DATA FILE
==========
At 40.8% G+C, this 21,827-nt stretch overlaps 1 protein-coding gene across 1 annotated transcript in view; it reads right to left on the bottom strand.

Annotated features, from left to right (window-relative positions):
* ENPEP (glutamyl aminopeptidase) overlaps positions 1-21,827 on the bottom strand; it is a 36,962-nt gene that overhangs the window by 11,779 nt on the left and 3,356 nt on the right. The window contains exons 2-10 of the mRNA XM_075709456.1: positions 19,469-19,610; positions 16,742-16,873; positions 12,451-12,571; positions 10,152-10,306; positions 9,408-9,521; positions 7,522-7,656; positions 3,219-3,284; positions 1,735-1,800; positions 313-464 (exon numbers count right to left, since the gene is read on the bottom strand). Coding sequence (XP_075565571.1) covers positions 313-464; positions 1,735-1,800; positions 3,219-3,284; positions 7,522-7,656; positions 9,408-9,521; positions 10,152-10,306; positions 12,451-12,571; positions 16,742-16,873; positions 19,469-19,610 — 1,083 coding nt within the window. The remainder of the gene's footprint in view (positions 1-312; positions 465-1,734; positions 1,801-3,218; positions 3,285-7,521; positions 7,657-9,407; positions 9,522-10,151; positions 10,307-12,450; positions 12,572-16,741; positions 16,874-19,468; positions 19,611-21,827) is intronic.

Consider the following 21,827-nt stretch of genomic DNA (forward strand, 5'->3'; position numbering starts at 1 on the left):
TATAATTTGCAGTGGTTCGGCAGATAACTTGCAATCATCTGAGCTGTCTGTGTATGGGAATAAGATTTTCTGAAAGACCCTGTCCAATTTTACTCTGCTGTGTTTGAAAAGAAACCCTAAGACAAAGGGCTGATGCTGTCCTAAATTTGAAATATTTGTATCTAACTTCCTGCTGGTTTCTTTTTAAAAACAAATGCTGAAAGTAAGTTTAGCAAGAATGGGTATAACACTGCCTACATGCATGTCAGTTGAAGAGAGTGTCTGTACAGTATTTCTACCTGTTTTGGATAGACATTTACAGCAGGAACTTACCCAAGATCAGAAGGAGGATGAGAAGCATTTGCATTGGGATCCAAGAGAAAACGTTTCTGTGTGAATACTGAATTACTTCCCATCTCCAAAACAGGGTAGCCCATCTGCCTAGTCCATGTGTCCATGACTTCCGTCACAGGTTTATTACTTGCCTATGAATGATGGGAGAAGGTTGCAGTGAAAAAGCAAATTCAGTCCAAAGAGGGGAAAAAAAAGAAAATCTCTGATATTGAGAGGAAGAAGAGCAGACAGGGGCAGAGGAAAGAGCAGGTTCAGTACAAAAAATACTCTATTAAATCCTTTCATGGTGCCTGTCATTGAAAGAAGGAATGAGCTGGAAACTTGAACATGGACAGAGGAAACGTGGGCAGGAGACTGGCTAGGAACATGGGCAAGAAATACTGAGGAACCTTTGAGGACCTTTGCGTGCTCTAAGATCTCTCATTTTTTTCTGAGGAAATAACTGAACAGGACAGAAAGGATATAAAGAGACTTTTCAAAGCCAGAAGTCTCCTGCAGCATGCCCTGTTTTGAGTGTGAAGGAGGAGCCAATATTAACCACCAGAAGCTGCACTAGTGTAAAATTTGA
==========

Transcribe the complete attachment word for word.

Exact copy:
At 40.8% G+C, this 21,827-nt stretch overlaps 1 protein-coding gene across 1 annotated transcript in view; it reads right to left on the bottom strand.

Annotated features, from left to right (window-relative positions):
* ENPEP (glutamyl aminopeptidase) overlaps positions 1-21,827 on the bottom strand; it is a 36,962-nt gene that overhangs the window by 11,779 nt on the left and 3,356 nt on the right. The window contains exons 2-10 of the mRNA XM_075709456.1: positions 19,469-19,610; positions 16,742-16,873; positions 12,451-12,571; positions 10,152-10,306; positions 9,408-9,521; positions 7,522-7,656; positions 3,219-3,284; positions 1,735-1,800; positions 313-464 (exon numbers count right to left, since the gene is read on the bottom strand). Coding sequence (XP_075565571.1) covers positions 313-464; positions 1,735-1,800; positions 3,219-3,284; positions 7,522-7,656; positions 9,408-9,521; positions 10,152-10,306; positions 12,451-12,571; positions 16,742-16,873; positions 19,469-19,610 — 1,083 coding nt within the window. The remainder of the gene's footprint in view (positions 1-312; positions 465-1,734; positions 1,801-3,218; positions 3,285-7,521; positions 7,657-9,407; positions 9,522-10,151; positions 10,307-12,450; positions 12,572-16,741; positions 16,874-19,468; positions 19,611-21,827) is intronic.

Consider the following 21,827-nt stretch of genomic DNA (forward strand, 5'->3'; position numbering starts at 1 on the left):
TATAATTTGCAGTGGTTCGGCAGATAACTTGCAATCATCTGAGCTGTCTGTGTATGGGAATAAGATTTTCTGAAAGACCCTGTCCAATTTTACTCTGCTGTGTTTGAAAAGAAACCCTAAGACAAAGGGCTGATGCTGTCCTAAATTTGAAATATTTGTATCTAACTTCCTGCTGGTTTCTTTTTAAAAACAAATGCTGAAAGTAAGTTTAGCAAGAATGGGTATAACACTGCCTACATGCATGTCAGTTGAAGAGAGTGTCTGTACAGTATTTCTACCTGTTTTGGATAGACATTTACAGCAGGAACTTACCCAAGATCAGAAGGAGGATGAGAAGCATTTGCATTGGGATCCAAGAGAAAACGTTTCTGTGTGAATACTGAATTACTTCCCATCTCCAAAACAGGGTAGCCCATCTGCCTAGTCCATGTGTCCATGACTTCCGTCACAGGTTTATTACTTGCCTATGAATGATGGGAGAAGGTTGCAGTGAAAAAGCAAATTCAGTCCAAAGAGGGGAAAAAAAAGAAAATCTCTGATATTGAGAGGAAGAAGAGCAGACAGGGGCAGAGGAAAGAGCAGGTTCAGTACAAAAAATACTCTATTAAATCCTTTCATGGTGCCTGTCATTGAAAGAAGGAATGAGCTGGAAACTTGAACATGGACAGAGGAAACGTGGGCAGGAGACTGGCTAGGAACATGGGCAAGAAATACTGAGGAACCTTTGAGGACCTTTGCGTGCTCTAAGATCTCTCATTTTTTTCTGAGGAAATAACTGAACAGGACAGAAAGGATATAAAGAGACTTTTCAAAGCCAGAAGTCTCCTGCAGCATGCCCTGTTTTGAGTGTGAAGGAGGAGCCAATATTAACCACCAGAAGCTGCACTAGTGTAAAATTTGA